We all know that those angry rants on social media can come back to hurt you—and sooner than you think. “Good,” positive chat resonates for a few seconds, generally, but negative chat, even in a chat room where exchanges happen more immediately than on Facebook or Twitter, persists for many minutes, new UC Davis research suggests.
Cognitive scientist Seth Frey used millions of chat room messages to study how positive and negative messages reflected back to their senders.
“It’s not just that this negative chat has a long life,” said Frey, an assistant professor of Communication at UC Davis who is the lead author of the study. “But it has a longer effect on the original speaker. Negative people are really hurting themselves.”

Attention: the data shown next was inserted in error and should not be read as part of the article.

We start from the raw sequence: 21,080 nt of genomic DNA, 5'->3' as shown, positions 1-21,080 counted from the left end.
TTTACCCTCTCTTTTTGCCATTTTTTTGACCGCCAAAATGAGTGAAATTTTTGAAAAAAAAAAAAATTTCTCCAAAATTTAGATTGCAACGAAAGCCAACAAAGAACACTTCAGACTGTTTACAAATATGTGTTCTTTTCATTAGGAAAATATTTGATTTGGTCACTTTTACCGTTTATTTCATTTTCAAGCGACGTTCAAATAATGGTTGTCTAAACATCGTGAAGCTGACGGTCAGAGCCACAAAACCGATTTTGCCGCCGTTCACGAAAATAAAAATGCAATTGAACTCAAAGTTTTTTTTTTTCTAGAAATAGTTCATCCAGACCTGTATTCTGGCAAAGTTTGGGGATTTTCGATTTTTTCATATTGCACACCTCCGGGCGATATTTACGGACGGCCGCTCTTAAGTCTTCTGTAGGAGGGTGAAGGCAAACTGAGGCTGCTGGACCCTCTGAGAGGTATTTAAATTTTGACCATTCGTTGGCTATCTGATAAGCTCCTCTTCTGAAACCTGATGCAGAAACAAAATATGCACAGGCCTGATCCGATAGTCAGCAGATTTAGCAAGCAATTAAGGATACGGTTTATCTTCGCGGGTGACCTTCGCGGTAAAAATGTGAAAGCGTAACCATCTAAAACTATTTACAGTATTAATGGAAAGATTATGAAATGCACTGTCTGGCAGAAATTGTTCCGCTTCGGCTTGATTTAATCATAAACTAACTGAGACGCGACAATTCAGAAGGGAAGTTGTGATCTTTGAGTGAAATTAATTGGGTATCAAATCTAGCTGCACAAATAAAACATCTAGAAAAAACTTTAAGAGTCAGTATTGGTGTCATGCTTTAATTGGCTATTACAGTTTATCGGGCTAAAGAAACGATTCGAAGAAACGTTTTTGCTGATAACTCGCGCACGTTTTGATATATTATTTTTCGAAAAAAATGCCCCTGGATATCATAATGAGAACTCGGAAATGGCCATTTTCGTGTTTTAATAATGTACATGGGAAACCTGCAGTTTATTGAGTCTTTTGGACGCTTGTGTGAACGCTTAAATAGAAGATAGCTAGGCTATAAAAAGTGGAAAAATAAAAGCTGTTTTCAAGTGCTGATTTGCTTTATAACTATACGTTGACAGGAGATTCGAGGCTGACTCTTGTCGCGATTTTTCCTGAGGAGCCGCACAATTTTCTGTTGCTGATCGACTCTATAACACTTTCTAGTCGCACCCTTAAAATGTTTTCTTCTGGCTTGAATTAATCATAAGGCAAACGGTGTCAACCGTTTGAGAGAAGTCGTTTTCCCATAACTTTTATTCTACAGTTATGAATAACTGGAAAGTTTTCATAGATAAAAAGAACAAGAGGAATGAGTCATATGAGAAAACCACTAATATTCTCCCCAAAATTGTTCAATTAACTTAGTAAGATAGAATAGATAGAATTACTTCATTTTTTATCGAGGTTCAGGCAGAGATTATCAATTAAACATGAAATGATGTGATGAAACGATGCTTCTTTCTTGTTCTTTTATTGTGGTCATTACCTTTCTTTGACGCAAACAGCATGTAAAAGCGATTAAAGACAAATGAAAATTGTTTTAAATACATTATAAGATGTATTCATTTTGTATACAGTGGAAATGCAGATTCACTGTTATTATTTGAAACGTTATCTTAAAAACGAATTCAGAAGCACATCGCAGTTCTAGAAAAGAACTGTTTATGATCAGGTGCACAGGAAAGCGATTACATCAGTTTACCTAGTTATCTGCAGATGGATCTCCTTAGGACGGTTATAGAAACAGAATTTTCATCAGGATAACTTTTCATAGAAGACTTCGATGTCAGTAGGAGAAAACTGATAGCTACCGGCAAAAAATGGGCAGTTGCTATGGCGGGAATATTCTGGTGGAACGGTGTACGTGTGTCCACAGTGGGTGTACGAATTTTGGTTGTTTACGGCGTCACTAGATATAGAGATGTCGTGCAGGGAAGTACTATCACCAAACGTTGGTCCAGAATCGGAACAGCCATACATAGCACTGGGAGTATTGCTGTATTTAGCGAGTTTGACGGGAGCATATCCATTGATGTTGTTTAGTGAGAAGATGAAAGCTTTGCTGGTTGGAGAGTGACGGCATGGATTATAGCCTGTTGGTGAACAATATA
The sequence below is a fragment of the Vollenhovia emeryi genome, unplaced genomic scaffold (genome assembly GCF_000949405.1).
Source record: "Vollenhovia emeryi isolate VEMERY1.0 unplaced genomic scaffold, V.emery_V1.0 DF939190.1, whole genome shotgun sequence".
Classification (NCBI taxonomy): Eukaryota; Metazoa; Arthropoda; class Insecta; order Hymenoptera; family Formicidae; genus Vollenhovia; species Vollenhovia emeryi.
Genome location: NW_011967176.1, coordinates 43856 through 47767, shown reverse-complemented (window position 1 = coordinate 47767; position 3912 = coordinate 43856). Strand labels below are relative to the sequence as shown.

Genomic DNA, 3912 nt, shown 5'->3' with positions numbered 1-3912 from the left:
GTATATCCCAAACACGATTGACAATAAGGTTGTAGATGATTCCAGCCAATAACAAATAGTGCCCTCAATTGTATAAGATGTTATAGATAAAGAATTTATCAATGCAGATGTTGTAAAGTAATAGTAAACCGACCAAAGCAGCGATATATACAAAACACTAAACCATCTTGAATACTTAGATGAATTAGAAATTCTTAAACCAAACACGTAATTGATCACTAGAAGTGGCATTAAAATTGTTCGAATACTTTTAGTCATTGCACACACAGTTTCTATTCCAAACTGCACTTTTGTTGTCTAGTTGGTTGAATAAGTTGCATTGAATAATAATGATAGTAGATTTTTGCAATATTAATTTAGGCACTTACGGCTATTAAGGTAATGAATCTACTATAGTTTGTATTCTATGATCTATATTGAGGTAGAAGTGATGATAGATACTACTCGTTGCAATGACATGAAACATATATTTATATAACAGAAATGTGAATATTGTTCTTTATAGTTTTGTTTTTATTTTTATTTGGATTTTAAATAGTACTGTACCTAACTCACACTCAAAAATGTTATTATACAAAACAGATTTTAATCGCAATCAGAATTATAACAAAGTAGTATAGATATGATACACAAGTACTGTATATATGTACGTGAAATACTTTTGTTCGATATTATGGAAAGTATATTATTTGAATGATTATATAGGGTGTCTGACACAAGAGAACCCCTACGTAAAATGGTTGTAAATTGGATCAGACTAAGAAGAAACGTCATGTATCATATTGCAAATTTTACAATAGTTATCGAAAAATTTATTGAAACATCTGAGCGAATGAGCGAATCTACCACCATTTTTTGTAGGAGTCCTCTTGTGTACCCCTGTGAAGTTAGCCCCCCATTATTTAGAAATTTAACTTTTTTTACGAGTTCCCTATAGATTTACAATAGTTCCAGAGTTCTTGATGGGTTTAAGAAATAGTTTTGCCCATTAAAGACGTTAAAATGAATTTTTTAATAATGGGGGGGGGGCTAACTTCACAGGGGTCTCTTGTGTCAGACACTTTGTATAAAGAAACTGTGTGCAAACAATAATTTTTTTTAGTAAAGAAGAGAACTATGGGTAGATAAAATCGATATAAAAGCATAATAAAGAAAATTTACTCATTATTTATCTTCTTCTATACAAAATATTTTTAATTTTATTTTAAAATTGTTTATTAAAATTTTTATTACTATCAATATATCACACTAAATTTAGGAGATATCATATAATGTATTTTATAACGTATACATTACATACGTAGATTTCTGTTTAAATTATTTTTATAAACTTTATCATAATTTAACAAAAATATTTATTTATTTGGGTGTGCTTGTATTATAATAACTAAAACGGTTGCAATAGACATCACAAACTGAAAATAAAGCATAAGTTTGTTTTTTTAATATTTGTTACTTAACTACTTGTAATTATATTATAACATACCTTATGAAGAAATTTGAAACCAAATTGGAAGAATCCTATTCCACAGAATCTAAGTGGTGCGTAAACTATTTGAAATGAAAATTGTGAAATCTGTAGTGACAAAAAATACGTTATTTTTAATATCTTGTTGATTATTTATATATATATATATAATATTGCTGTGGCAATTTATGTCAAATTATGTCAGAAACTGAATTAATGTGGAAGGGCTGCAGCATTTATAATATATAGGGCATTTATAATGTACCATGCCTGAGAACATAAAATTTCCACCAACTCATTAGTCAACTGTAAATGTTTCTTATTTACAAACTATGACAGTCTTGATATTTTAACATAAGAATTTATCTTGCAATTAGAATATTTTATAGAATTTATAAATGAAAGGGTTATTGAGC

The findings were published in Behavior Research Methods in October.
How actions can have consequences
Positive and negative statements were measured with a sentiment analysis toolkit typically used for short Twitter posts.
The findings show, Frey said, that emotions ripple online in ways that we can’t always measure in in-person, one-on-one conversations. “It’s really about isolating the effects that your angry and distasteful actions have on you in the future.”
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